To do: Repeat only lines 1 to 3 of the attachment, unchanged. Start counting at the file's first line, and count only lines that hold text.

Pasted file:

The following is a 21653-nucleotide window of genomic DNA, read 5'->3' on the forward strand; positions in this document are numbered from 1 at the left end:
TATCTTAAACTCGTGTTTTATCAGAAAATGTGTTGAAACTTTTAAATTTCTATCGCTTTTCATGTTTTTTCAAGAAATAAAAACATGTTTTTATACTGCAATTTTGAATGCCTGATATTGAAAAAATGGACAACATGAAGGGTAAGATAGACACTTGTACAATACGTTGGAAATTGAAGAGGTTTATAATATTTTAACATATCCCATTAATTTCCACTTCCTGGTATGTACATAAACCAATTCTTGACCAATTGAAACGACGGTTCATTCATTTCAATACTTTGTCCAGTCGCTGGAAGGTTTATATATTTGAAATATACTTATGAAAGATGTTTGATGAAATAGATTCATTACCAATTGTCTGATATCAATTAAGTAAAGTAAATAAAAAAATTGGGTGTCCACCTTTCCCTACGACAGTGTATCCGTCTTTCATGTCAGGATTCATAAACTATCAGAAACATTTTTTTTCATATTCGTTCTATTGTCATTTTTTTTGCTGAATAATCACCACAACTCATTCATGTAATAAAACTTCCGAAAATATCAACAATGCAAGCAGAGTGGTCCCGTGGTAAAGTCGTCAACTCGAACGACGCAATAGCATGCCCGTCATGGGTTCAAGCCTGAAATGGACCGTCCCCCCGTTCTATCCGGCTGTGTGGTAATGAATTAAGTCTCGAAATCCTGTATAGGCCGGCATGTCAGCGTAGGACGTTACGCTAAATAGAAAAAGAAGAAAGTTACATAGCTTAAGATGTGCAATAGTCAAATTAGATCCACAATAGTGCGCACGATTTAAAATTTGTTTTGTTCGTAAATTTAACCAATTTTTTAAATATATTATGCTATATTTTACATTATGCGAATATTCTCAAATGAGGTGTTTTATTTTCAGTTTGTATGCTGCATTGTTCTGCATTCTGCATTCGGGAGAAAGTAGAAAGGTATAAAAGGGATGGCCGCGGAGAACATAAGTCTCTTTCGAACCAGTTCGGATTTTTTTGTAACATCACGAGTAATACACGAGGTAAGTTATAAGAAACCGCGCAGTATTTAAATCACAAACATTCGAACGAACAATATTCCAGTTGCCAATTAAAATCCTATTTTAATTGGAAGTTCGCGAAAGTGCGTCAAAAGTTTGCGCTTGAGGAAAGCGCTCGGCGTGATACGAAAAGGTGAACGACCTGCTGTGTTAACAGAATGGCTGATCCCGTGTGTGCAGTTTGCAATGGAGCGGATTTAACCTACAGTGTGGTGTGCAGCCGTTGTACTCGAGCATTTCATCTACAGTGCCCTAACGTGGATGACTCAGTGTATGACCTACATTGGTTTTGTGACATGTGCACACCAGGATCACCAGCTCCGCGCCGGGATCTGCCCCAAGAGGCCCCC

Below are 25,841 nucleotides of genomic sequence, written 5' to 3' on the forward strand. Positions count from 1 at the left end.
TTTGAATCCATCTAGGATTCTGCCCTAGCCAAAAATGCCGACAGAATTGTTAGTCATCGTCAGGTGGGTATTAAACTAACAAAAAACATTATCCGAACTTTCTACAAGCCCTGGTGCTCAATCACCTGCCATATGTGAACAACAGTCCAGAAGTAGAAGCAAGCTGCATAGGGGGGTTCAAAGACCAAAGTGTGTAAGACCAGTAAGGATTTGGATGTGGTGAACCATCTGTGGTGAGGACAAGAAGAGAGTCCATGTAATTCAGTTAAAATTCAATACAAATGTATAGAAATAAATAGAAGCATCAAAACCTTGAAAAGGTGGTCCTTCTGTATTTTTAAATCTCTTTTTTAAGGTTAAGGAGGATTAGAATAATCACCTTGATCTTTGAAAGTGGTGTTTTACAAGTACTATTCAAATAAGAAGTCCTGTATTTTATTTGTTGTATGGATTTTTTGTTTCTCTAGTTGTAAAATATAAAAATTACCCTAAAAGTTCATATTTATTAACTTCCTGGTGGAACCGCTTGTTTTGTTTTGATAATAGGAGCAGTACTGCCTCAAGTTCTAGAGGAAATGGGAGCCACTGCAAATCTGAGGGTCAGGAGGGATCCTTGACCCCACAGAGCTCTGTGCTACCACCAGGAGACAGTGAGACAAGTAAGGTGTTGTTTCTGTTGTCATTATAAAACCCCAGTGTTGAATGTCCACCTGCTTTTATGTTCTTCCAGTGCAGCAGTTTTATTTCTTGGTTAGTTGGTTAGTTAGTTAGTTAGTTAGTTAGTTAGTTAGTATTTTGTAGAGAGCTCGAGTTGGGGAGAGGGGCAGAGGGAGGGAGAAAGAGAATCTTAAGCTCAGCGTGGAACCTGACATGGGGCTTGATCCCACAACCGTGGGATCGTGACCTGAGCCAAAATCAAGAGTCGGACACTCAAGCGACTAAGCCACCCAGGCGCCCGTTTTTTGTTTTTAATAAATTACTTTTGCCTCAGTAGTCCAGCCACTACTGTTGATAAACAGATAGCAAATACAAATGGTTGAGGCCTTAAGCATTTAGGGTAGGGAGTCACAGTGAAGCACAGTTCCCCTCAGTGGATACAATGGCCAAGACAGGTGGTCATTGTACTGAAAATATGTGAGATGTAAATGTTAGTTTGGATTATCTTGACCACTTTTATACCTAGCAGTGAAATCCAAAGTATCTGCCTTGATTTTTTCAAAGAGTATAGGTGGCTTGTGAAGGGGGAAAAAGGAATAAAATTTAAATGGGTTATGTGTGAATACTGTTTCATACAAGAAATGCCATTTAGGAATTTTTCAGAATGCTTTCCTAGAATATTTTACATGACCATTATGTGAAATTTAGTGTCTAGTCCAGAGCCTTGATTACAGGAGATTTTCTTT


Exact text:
The following is a 21653-nucleotide window of genomic DNA, read 5'->3' on the forward strand; positions in this document are numbered from 1 at the left end:
TATCTTAAACTCGTGTTTTATCAGAAAATGTGTTGAAACTTTTAAATTTCTATCGCTTTTCATGTTTTTTCAAGAAATAAAAACATGTTTTTATACTGCAATTTTGAATGCCTGATATTGAAAAAATGGACAACATGAAGGGTAAGATAGACACTTGTACAATACGTTGGAAATTGAAGAGGTTTATAATATTTTAACATATCCCATTAATTTCCACTTCCTGGTATGTACATAAACCAATTCTTGACCAATTGAAACGACGGTTCATTCATTTCAATACTTTGTCCAGTCGCTGGAAGGTTTATATATTTGAAATATACTTATGAAAGATGTTTGATGAAATAGATTCATTACCAATTGTCTGATATCAATTAAGTAAAGTAAATAAAAAAATTGGGTGTCCACCTTTCCCTACGACAGTGTATCCGTCTTTCATGTCAGGATTCATAAACTATCAGAAACATTTTTTTTCATATTCGTTCTATTGTCATTTTTTTTGCTGAATAATCACCACAACTCATTCATGTAATAAAACTTCCGAAAATATCAACAATGCAAGCAGAGTGGTCCCGTGGTAAAGTCGTCAACTCGAACGACGCAATAGCATGCCCGTCATGGGTTCAAGCCTGAAATGGACCGTCCCCCCGTTCTATCCGGCTGTGTGGTAATGAATTAAGTCTCGAAATCCTGTATAGGCCGGCATGTCAGCGTAGGACGTTACGCTAAATAGAAAAAGAAGAAAGTTACATAGCTTAAGATGTGCAATAGTCAAATTAGATCCACAATAGTGCGCACGATTTAAAATTTGTTTTGTTCGTAAATTTAACCAATTTTTTAAATATATTATGCTATATTTTACATTATGCGAATATTCTCAAATGAGGTGTTTTATTTTCAGTTTGTATGCTGCATTGTTCTGCATTCTGCATTCGGGAGAAAGTAGAAAGGTATAAAAGGGATGGCCGCGGAGAACATAAGTCTCTTTCGAACCAGTTCGGATTTTTTTGTAACATCACGAGTAATACACGAGGTAAGTTATAAGAAACCGCGCAGTATTTAAATCACAAACATTCGAACGAACAATATTCCAGTTGCCAATTAAAATCCTATTTTAATTGGAAGTTCGCGAAAGTGCGTCAAAAGTTTGCGCTTGAGGAAAGCGCTCGGCGTGATACGAAAAGGTGAACGACCTGCTGTGTTAACAGAATGGCTGATCCCGTGTGTGCAGTTTGCAATGGAGCGGATTTAACCTACAGTGTGGTGTGCAGCCGTTGTACTCGAGCATTTCATCTACAGTGCCCTAACGTGGATGACTCAGTGTATGACCTACATTGGTTTTGTGACATGTGCACACCAGGATCACCAGCTCCGCGCCGGGATCTGCCCCAAGAGGCCCCC

Below are 25,841 nucleotides of genomic sequence, written 5' to 3' on the forward strand. Positions count from 1 at the left end.